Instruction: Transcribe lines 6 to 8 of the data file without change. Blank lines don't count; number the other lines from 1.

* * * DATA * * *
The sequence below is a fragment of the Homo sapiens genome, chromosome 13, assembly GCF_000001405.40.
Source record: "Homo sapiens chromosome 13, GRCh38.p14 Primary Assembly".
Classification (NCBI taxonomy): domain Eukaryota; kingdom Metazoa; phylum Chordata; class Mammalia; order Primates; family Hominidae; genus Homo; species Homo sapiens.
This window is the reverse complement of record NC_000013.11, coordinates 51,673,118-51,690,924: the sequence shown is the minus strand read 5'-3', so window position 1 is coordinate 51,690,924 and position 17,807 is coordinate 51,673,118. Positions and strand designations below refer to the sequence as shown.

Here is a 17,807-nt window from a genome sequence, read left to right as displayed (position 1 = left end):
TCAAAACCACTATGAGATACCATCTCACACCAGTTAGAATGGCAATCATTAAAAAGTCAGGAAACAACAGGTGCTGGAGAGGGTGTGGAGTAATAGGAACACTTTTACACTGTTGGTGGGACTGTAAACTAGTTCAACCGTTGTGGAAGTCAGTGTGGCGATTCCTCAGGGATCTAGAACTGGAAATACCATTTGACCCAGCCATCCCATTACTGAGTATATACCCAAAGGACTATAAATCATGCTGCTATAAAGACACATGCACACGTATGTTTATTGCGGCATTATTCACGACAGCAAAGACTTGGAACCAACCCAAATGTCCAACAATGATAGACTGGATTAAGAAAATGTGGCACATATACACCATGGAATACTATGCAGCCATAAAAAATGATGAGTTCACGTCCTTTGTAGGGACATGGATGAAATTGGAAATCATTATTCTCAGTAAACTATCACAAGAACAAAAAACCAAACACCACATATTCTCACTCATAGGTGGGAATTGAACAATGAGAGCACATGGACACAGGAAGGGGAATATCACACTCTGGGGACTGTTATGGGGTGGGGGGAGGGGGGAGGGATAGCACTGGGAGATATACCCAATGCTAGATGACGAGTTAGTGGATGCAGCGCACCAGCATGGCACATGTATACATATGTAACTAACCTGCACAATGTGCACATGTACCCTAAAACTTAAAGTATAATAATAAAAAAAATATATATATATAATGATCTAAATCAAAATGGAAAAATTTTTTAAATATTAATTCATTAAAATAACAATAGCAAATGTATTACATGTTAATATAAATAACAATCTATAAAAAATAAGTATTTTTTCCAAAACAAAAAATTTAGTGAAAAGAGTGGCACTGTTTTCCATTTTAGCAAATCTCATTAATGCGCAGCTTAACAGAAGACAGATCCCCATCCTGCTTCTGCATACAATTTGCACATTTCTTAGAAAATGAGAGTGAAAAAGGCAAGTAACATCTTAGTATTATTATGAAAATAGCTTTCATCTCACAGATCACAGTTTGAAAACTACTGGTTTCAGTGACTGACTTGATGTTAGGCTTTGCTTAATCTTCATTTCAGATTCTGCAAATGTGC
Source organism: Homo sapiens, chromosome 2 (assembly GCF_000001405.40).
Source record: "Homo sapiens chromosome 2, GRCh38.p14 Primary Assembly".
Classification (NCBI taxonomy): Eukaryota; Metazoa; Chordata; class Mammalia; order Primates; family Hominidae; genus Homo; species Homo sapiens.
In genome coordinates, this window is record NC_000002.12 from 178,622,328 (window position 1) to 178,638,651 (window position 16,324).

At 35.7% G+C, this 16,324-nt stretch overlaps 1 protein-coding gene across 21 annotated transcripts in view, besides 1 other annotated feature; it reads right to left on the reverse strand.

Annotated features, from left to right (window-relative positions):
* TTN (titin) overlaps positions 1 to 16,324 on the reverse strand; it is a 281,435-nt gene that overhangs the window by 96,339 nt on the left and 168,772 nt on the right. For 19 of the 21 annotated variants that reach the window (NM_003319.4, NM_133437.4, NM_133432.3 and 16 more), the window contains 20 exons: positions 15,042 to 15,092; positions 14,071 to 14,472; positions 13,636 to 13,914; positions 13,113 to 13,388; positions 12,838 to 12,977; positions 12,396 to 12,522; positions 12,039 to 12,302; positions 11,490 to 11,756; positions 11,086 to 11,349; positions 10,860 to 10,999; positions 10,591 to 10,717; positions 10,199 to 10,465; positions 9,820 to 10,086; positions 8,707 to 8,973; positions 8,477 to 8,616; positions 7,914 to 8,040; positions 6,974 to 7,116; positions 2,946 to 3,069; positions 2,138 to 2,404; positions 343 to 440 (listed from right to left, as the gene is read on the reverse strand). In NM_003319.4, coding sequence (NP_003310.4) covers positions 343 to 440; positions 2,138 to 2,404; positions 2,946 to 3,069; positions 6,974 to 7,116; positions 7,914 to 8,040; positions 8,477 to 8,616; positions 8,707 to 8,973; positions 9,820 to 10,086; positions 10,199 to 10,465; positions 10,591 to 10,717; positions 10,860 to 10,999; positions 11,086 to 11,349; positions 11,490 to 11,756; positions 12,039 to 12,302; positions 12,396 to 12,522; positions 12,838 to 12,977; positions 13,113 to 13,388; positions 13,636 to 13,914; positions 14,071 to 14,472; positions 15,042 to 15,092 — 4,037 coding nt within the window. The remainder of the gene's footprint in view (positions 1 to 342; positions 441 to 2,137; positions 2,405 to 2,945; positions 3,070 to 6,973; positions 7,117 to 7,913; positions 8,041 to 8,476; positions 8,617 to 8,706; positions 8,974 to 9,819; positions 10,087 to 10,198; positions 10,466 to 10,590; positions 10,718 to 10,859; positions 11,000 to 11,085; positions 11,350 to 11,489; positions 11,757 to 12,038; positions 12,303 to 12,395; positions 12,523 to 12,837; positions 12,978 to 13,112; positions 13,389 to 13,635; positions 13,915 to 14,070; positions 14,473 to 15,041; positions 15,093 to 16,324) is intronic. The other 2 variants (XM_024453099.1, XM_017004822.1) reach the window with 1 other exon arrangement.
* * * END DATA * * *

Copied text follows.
TCAAAACCACTATGAGATACCATCTCACACCAGTTAGAATGGCAATCATTAAAAAGTCAGGAAACAACAGGTGCTGGAGAGGGTGTGGAGTAATAGGAACACTTTTACACTGTTGGTGGGACTGTAAACTAGTTCAACCGTTGTGGAAGTCAGTGTGGCGATTCCTCAGGGATCTAGAACTGGAAATACCATTTGACCCAGCCATCCCATTACTGAGTATATACCCAAAGGACTATAAATCATGCTGCTATAAAGACACATGCACACGTATGTTTATTGCGGCATTATTCACGACAGCAAAGACTTGGAACCAACCCAAATGTCCAACAATGATAGACTGGATTAAGAAAATGTGGCACATATACACCATGGAATACTATGCAGCCATAAAAAATGATGAGTTCACGTCCTTTGTAGGGACATGGATGAAATTGGAAATCATTATTCTCAGTAAACTATCACAAGAACAAAAAACCAAACACCACATATTCTCACTCATAGGTGGGAATTGAACAATGAGAGCACATGGACACAGGAAGGGGAATATCACACTCTGGGGACTGTTATGGGGTGGGGGGAGGGGGGAGGGATAGCACTGGGAGATATACCCAATGCTAGATGACGAGTTAGTGGATGCAGCGCACCAGCATGGCACATGTATACATATGTAACTAACCTGCACAATGTGCACATGTACCCTAAAACTTAAAGTATAATAATAAAAAAAATATATATATATAATGATCTAAATCAAAATGGAAAAATTTTTTAAATATTAATTCATTAAAATAACAATAGCAAATGTATTACATGTTAATATAAATAACAATCTATAAAAAATAAGTATTTTTTCCAAAACAAAAAATTTAGTGAAAAGAGTGGCACTGTTTTCCATTTTAGCAAATCTCATTAATGCGCAGCTTAACAGAAGACAGATCCCCATCCTGCTTCTGCATACAATTTGCACATTTCTTAGAAAATGAGAGTGAAAAAGGCAAGTAACATCTTAGTATTATTATGAAAATAGCTTTCATCTCACAGATCACAGTTTGAAAACTACTGGTTTCAGTGACTGACTTGATGTTAGGCTTTGCTTAATCTTCATTTCAGATTCTGCAAATGTGC
Source organism: Homo sapiens, chromosome 2 (assembly GCF_000001405.40).
Source record: "Homo sapiens chromosome 2, GRCh38.p14 Primary Assembly".